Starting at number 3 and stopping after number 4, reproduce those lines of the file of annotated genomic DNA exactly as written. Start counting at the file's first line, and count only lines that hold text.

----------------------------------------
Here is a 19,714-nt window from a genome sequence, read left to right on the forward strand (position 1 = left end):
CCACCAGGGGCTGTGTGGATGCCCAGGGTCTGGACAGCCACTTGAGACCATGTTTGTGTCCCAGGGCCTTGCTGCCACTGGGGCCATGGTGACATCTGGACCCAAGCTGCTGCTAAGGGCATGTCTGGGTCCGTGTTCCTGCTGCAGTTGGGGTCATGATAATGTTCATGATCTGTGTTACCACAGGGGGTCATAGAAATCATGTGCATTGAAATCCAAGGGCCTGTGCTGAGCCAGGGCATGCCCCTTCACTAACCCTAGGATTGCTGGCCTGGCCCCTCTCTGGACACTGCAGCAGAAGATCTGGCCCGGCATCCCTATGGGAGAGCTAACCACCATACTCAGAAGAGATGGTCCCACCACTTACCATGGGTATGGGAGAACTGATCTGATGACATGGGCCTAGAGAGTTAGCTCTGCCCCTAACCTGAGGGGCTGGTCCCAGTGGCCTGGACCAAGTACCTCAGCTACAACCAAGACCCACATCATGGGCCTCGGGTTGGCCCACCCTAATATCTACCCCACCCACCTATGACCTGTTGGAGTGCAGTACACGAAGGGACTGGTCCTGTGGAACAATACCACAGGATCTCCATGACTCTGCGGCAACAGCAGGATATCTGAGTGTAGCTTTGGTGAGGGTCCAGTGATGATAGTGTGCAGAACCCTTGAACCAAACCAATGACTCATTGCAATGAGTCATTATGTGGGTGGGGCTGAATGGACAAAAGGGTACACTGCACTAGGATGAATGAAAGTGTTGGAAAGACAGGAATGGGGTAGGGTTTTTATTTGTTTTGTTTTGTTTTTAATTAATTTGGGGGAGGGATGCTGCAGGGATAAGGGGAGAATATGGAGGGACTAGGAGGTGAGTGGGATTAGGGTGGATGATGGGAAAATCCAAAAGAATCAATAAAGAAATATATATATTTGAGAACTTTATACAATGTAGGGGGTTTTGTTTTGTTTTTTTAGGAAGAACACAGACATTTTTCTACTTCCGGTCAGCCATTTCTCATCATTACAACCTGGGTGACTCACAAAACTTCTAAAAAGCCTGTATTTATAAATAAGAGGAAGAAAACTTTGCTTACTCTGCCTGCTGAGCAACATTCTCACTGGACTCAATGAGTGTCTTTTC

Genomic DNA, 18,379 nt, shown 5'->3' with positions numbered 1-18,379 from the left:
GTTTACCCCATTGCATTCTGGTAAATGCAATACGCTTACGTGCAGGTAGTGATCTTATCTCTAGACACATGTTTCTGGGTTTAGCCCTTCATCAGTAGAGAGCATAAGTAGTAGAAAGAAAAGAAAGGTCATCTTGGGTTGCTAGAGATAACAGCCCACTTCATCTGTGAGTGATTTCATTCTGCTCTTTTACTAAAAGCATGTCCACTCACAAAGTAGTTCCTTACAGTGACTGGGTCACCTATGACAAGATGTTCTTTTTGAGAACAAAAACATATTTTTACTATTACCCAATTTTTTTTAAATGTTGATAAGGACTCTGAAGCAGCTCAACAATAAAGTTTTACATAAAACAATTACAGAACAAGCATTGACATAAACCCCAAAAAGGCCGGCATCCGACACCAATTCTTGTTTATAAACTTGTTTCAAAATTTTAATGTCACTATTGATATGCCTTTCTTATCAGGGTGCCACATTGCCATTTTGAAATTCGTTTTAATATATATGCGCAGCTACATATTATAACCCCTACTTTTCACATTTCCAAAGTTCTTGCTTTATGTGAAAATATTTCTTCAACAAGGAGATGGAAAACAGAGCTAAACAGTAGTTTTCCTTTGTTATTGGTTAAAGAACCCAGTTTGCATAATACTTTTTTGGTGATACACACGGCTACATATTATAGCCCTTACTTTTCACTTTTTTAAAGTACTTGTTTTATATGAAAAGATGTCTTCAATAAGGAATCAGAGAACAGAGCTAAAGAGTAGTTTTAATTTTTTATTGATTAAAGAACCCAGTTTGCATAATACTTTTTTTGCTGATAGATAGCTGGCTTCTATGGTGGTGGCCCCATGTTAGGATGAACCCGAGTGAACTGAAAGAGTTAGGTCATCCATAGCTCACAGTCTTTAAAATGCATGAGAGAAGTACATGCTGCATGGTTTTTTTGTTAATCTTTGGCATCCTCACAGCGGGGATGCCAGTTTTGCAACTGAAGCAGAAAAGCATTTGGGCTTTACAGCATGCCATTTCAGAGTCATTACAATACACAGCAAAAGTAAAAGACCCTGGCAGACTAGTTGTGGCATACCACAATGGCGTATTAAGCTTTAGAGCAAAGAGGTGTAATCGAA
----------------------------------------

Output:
Genomic DNA, 18,379 nt, shown 5'->3' with positions numbered 1-18,379 from the left:
GTTTACCCCATTGCATTCTGGTAAATGCAATACGCTTACGTGCAGGTAGTGATCTTATCTCTAGACACATGTTTCTGGGTTTAGCCCTTCATCAGTAGAGAGCATAAGTAGTAGAAAGAAAAGAAAGGTCATCTTGGGTTGCTAGAGATAACAGCCCACTTCATCTGTGAGTGATTTCATTCTGCTCTTTTACTAAAAGCATGTCCACTCACAAAGTAGTTCCTTACAGTGACTGGGTCACCTATGACAAGATGTTCTTTTTGAGAACAAAAACATATTTTTACTATTACCCAATTTTTTTTAAATGTTGATAAGGACTCTGAAGCAGCTCAACAATAAAGTTTTACATAAAACAATTACAGAACAAGCATTGACATAAACCCCAAAAAGGCCGGCATCCGACACCAATTCTTGTTTATAAACTTGTTTCAAAATTTTAATGTCACTATTGATATGCCTTTCTTATCAGGGTGCCACATTGCCATTTTGAAATTCGTTTTAATATATATGCGCAGCTACATATTATAACCCCTACTTTTCACATTTCCAAAGTTCTTGCTTTATGTGAAAATATTTCTTCAACAAGGAGATGGAAAACAGAGCTAAACAGTAGTTTTCCTTTGTTATTGGTTAAAGAACCCAGTTTGCATAATACTTTTTTGGTGATACACACGGCTACATATTATAGCCCTTACTTTTCACTTTTTTAAAGTACTTGTTTTATATGAAAAGATGTCTTCAATAAGGAATCAGAGAACAGAGCTAAAGAGTAGTTTTAATTTTTTATTGATTAAAGAACCCAGTTTGCATAATACTTTTTTTGCTGATAGATAGCTGGCTTCTATGGTGGTGGCCCCATGTTAGGATGAACCCGAGTGAACTGAAAGAGTTAGGTCATCCATAGCTCACAGTCTTTAAAATGCATGAGAGAAGTACATGCTGCATGGTTTTTTTGTTAATCTTTGGCATCCTCACAGCGGGGATGCCAGTTTTGCAACTGAAGCAGAAAAGCATTTGGGCTTTACAGCATGCCATTTCAGAGTCATTACAATACACAGCAAAAGTAAAAGACCCTGGCAGACTAGTTGTGGCATACCACAATGGCGTATTAAGCTTTAGAGCAAAGAGGTGTAATCGAA